mass Ra - 226 = 7.30 "1019 atoms( )1 mol
6.022 "1023 atoms
( ) = 0.0274 g
d. Age of Organic Material i. Carbon-14 dating
1. Professor W.F. Libby in the 1950s is credited for creating this method of determining the age of organic (carbon containing) material.
2. Carbon-14 dating is based upon the known decay rate
of carbon-14. 3. Carbon-14 is produced in the atmosphere by the
interaction of neutrons from cosmic radiation with ordinary nitrogen atoms.
4. The carbon-14 formed by this nuclear reaction is
eventually incorporated into the carbon dioxide of the air. A steady-state concentration of one
atoms for every 1012
12C atoms, established in
atmospheric CO2. 5. The concentration of
14C is such that a sample
containing one gram of carbon has an activity of 13.6 atoms/min.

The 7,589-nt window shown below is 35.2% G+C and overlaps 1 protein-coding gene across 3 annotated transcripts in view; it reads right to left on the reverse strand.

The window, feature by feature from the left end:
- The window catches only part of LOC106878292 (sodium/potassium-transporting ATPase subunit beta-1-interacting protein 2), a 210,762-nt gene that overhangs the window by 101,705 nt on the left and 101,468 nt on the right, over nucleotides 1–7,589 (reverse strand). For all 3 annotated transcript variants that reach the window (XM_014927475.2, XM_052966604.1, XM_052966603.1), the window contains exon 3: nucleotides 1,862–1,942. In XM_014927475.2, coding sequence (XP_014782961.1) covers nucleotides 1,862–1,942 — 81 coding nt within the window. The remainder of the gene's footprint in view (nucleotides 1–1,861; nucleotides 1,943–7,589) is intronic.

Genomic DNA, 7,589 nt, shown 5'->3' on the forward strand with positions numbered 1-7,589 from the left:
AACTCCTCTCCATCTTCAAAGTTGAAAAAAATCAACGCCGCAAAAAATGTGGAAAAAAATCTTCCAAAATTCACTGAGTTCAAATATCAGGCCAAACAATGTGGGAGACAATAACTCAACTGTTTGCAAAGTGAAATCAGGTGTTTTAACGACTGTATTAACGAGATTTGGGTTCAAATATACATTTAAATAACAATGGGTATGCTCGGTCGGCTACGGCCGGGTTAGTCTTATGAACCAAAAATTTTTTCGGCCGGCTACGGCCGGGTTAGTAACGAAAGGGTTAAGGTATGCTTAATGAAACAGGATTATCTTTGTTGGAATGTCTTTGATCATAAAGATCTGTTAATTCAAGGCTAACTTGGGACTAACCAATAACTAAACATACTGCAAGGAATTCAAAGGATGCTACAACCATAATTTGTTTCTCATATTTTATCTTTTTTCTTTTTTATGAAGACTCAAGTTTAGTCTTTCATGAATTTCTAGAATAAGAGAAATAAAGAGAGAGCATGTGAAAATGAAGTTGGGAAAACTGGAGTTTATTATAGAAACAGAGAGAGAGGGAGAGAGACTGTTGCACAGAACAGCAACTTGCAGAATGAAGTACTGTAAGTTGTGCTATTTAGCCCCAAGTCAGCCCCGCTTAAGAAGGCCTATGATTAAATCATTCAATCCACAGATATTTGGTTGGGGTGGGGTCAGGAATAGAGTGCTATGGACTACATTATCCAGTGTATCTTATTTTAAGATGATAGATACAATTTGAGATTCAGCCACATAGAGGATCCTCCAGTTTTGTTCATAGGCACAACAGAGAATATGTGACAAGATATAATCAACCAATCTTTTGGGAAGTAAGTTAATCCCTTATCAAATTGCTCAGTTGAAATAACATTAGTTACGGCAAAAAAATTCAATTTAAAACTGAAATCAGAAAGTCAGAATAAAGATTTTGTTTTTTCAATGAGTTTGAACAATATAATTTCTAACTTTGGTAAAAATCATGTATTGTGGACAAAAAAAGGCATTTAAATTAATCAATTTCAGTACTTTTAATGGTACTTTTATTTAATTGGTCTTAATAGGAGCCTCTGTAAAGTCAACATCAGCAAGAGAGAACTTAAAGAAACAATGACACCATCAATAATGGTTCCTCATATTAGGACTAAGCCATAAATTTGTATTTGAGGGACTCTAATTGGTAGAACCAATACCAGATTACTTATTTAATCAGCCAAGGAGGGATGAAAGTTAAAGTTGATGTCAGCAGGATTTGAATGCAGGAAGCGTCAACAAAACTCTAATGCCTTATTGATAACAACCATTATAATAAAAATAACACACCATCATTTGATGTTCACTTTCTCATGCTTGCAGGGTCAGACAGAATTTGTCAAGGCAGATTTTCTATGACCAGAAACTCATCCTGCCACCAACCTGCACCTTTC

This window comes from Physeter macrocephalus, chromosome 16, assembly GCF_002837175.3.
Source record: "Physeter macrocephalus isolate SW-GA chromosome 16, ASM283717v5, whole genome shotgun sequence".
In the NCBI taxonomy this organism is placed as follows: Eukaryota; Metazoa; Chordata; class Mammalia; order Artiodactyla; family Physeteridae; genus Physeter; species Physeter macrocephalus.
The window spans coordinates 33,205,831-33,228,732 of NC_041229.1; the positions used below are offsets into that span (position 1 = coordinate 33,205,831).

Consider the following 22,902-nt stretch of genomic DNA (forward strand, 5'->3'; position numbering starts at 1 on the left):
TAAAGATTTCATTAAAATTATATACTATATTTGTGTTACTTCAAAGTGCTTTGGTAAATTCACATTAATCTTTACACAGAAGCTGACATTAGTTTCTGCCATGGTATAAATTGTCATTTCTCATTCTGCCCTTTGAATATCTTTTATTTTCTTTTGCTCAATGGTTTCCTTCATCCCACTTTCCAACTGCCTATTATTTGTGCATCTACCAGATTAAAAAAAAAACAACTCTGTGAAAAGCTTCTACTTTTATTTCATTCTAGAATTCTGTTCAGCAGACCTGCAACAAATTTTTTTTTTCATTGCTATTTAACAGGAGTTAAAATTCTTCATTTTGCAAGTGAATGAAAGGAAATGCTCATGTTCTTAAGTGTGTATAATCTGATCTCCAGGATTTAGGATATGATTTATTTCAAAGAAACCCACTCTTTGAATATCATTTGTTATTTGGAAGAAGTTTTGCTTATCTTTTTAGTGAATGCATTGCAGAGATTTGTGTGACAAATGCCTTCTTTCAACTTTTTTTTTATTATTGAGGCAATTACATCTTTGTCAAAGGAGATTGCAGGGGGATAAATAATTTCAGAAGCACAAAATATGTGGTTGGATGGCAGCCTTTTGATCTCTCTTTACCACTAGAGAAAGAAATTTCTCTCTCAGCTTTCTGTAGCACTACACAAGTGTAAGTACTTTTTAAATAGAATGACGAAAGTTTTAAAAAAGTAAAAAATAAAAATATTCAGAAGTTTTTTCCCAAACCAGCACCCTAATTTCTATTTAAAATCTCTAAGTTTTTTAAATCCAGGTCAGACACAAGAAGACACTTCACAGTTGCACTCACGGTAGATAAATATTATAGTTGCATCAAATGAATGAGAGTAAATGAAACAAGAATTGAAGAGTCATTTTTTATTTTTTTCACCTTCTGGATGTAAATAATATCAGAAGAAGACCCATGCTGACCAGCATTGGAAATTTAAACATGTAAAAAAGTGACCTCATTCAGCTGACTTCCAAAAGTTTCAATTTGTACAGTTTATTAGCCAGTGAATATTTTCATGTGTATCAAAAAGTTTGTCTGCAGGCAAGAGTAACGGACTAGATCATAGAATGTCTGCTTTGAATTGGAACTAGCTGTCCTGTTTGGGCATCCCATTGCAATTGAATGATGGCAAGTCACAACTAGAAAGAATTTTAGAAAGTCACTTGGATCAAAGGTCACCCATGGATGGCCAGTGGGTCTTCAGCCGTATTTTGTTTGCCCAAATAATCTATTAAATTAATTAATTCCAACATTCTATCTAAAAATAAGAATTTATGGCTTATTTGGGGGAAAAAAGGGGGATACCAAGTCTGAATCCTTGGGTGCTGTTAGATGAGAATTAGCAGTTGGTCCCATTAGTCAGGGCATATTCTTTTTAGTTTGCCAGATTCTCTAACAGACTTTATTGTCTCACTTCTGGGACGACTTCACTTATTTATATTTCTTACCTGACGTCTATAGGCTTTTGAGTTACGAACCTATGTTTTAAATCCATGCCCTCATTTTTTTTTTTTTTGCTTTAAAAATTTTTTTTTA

6. A living plant or a plant-eating human or animal is
assumed to have this same activity. When a plant or animal dies, the intake of radioactive carbon stops, and the process of radioactive decay takes over.
14 C " 714N + -1
0e t 12
= 5730 years
7. The following equation can be used to determine the age of an organic sample.
8. Example: A tiny piece of paper taken from the dead sea scrolls, believed to date back to the first century, A.D., was found to have an activity per gram of carbon of 10.8 atoms/min. Taking A0 to be 13.6 atoms/min, estimate the age of the scrolls.
5730 years=1.21"10#4 per year
10.8 atoms/min= 1.21"10#4 /year( ) t
1.21"10#4 /year=1.91"103 years
9. Considerations. It is not easy to determine the activities of atoms that decay at the rate of 10 atoms per minute. Large samples must be used to increase the counting rate. Background radiation must be carefully excluded.
Where A0 is the original activity, assumed to be 13.6 atoms/min A is the measured activity today k is the first order rate constant t is the age of the sample
IV. Mass-Energy Relations V. Nuclear Fission VI. Nuclear Fusion